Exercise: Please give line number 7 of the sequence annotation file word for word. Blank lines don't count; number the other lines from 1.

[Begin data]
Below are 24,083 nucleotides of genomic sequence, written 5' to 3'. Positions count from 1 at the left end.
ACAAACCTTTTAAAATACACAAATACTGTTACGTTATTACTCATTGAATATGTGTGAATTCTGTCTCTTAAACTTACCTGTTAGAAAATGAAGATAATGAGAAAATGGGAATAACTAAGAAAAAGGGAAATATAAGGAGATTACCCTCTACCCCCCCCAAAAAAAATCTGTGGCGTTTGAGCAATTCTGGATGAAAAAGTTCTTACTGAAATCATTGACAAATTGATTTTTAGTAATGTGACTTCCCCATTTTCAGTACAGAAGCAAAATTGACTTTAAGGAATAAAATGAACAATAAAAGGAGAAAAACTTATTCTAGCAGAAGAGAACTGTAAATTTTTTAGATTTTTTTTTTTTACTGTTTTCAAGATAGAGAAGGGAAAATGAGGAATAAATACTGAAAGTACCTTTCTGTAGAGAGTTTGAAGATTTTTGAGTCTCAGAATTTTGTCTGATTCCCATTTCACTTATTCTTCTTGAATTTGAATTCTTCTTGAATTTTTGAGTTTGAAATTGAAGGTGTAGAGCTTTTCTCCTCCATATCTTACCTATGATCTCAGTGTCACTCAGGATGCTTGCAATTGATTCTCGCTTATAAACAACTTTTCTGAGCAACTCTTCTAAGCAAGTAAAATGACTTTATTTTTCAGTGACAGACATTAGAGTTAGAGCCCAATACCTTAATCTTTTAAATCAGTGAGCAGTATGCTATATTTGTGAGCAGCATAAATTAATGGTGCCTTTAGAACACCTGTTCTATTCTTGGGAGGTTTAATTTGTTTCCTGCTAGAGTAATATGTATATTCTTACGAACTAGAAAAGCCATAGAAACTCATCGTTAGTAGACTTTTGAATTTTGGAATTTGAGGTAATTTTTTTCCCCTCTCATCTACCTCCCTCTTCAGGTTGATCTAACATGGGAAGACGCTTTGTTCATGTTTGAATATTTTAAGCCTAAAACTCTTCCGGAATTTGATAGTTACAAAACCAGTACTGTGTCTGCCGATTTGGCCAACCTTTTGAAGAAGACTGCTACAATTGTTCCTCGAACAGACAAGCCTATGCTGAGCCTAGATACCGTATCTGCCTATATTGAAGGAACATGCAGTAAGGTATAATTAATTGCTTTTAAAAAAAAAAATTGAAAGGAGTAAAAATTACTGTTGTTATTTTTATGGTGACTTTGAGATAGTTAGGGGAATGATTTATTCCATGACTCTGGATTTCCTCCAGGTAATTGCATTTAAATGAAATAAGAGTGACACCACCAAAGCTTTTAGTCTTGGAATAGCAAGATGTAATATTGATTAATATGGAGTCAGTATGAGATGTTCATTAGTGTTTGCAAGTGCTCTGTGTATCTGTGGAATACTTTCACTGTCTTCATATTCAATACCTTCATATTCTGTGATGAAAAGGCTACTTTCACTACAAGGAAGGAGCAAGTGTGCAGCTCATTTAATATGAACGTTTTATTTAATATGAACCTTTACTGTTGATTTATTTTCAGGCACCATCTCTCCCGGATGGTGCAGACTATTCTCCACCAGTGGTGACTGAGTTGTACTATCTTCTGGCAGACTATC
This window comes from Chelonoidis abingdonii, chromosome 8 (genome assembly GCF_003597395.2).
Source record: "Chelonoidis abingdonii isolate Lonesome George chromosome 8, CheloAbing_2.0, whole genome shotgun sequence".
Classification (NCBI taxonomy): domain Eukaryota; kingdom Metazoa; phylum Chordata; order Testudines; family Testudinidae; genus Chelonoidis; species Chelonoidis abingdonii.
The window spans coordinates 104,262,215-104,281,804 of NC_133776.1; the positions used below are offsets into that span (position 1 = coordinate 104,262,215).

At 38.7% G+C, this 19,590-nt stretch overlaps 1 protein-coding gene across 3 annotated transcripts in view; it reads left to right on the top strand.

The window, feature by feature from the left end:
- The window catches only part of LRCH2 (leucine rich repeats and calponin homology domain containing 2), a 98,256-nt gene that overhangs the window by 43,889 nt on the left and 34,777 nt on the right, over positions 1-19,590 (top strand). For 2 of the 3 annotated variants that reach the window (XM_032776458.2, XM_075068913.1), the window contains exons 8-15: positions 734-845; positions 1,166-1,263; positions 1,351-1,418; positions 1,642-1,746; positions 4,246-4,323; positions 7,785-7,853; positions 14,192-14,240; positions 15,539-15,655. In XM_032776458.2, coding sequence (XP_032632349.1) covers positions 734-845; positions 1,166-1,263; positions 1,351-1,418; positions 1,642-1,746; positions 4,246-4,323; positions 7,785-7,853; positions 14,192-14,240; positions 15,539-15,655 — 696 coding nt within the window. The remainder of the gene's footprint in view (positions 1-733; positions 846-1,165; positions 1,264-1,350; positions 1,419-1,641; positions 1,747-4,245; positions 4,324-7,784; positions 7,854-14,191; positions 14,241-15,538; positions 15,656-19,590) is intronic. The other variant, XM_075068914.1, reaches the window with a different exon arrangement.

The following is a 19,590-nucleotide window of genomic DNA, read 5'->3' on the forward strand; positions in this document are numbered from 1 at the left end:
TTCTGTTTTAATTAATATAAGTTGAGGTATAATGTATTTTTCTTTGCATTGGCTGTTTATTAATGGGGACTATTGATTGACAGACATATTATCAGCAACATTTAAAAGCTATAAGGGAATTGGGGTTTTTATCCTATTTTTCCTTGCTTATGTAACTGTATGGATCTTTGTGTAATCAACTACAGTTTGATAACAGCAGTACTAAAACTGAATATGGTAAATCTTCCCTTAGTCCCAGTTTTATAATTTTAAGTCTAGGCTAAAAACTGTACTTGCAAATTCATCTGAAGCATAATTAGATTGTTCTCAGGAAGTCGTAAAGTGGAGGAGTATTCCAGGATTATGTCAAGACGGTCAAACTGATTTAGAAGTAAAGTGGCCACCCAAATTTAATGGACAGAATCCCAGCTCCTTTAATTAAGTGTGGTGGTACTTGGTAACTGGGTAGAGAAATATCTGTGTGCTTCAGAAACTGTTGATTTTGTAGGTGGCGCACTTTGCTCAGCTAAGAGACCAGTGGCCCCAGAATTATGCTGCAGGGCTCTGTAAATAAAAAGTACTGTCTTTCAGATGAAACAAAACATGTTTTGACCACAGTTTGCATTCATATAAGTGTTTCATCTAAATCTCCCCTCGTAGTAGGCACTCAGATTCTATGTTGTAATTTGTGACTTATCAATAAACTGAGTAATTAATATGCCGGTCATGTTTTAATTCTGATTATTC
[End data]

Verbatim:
At 38.7% G+C, this 19,590-nt stretch overlaps 1 protein-coding gene across 3 annotated transcripts in view; it reads left to right on the top strand.